Advice that Cumberland’s report will be practically useless unless he is given freedom to discuss his conclusions with leaders of both parties in order to obtain their point of view and bring them into accord with his conclusions.
526
Feb. 27 (48) To the Minister in Nicaragua (tel.)
Nonobjection to Cumberland’s discussing financial problems covered by his report with President Diaz and other authorities. Belief, however, that he should take care not to make it appear that the conclusions are definite or that they have the Department’s approval.
526
Mar. 10 From Dr. W. W. Cumberland
Transmittal of report and draft financial plan. Conclusion that the financial condition of Nicaragua is comparatively satisfactory.
527
Mar. 14 (118) From the Minister in Nicaragua (tel.)
Information that Cumberland discussed his principal recommendations with the President, the Minister of Finance, and General Moncada before leaving on March 12; and that they all expressed themselves as in complete accord therewith.
528
[Page LXI]Mar. 26 (151) From the Minister in Nicaragua (tel.)
From General McCoy: Recommendation that Cumberland’s report be approved and acted upon by the Department.
529
Mar. 30 Brief Description of the Financial Plan for Nicaragua Recommended by Dr. Cumberland
Provisions concerning unification of revenue services, supervision of expenditures, budget, national bank, public works service, railway, and claims commission.
529
Apr. 19 (97) To the Minister in Nicaragua (tel.)
For Minister and McCoy: Review of possible difficulties and delays in establishing an effective control through a financial plan; inclination to contend that every expedient be exhausted in other directions. Request for views. Suggestion that McCoy come to Washington for a conference. Instructions to consult President Diaz and ascertain his views on project of making a loan and putting the financial plan into force now.
533
Apr. 25 (187) From the Minister in Nicaragua (tel.)
Opinion that it would be far better to proceed immediately with the Cumberland financial program; outline of procedure to obviate dangers of such a course. Belief that it would be inadvisable to discuss the entire situation frankly with President Diaz until the Department has given the matter further consideration.
535
Apr. 28 (105) To the Minister in Nicaragua (tel.)
View that the primary problem is to place all public funds and revenues under U. S. control for the next few months so they cannot constitute any temptation so far as the election is concerned; and that this must be accomplished either by a provisional arrangement ancillary to the eventual elaboration of a plan or by direct action of the President of Nicaragua. Opinion that the time has come for a frank and full discussion with the President.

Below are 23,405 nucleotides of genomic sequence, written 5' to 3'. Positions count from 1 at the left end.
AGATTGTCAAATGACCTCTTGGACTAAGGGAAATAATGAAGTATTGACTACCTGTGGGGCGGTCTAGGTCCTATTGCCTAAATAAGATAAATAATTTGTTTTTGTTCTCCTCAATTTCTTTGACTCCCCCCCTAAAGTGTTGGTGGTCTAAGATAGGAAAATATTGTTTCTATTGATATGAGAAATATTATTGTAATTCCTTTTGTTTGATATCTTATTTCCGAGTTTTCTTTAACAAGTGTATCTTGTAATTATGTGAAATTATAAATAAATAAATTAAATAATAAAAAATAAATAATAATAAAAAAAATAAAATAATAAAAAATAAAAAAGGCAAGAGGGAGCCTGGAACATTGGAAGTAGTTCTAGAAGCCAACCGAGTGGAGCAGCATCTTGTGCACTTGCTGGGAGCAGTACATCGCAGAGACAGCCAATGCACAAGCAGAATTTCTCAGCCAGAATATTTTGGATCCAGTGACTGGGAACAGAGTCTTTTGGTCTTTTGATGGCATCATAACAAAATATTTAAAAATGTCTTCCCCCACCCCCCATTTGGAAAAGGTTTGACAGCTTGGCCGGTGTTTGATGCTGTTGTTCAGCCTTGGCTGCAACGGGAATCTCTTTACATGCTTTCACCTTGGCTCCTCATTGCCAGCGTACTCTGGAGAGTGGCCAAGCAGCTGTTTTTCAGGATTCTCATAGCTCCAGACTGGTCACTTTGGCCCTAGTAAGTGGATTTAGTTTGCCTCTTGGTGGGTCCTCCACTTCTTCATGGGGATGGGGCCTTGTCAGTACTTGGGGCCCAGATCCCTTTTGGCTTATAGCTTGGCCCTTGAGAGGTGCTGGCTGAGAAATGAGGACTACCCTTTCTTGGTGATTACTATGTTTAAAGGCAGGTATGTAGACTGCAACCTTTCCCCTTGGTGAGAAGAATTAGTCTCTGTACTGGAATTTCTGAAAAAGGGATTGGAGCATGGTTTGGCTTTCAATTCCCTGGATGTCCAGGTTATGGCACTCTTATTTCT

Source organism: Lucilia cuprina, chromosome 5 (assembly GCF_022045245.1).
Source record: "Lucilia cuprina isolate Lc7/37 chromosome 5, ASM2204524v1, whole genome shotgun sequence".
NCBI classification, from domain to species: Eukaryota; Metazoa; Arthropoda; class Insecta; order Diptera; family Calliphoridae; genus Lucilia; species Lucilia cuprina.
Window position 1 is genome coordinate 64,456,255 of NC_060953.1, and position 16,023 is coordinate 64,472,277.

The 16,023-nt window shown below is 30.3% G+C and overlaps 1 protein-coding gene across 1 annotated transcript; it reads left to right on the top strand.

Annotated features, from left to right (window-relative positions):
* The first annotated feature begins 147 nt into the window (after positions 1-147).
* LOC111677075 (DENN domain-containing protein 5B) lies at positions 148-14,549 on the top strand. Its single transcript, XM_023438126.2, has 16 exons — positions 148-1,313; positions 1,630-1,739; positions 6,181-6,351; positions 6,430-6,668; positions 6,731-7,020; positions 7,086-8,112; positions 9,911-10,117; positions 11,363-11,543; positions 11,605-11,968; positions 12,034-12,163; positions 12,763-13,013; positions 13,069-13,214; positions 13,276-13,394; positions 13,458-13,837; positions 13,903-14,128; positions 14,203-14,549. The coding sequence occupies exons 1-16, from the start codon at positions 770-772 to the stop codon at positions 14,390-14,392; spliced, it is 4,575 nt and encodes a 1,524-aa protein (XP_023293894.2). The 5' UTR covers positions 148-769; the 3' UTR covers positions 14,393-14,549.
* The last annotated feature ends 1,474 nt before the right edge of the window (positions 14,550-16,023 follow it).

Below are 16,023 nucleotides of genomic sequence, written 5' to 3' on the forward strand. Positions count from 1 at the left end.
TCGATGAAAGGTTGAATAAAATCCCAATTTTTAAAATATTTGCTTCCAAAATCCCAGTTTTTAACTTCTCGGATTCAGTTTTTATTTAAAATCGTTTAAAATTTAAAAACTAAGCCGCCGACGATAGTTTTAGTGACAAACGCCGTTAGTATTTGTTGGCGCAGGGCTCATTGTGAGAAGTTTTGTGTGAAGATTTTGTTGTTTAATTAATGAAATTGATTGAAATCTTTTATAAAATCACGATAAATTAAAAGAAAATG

537
May 2 (201) From the Minister in Nicaragua (tel.)
Interview with President Diaz in which the contents of telegrams No. 97, April 19, and No. 105, April 28, were discussed. Opinion that solution of entire problem would be greatly facilitated by the immediate sale of a controlling interest in the National Bank, because the freedom of the bank from political control is of the greatest importance.
539
May 16 (215) From the Minister in Nicaragua (tel.)
Discussion of certain points of Cumberland’s program which should be considered in a preliminary arrangement such as suggested by the Department.
540
May 22 (225) From the Minister in Nicaragua (tel.)
Rosenthal’s recommendation, concurred in by the Minister, that the purchase price for the stock of the National Bank be held in escrow pending the approval of Congress. Suggestion that purchase price be used for the expenses of the guardia after January 1, 1929. Inadvisability of consulting Chamorro.
542
[Page LXII]May 23 Memorandum by the Economic Adviser
Conference of Department officials with bankers and Cumberland on Nicaraguan financial situation. Agreement that bankers give further consideration to the financial plan and again consult with the Department of State.
542
June 14 (132) To the Minister in Nicaragua (tel.)
Department’s disappointment at bankers’ attitude as shown in their draft plan of 1928 which departs radically from the Cumberland plan with especial reference to amount and allocation of the loan, duties of auditor, safeguards of the National Bank, etc. Request for views whether bankers plan would be likely to be acceptable to Nicaraguan Government and high officials of both parties; also for information as to how the Cumberland plan was received by President Diaz and other political leaders.
544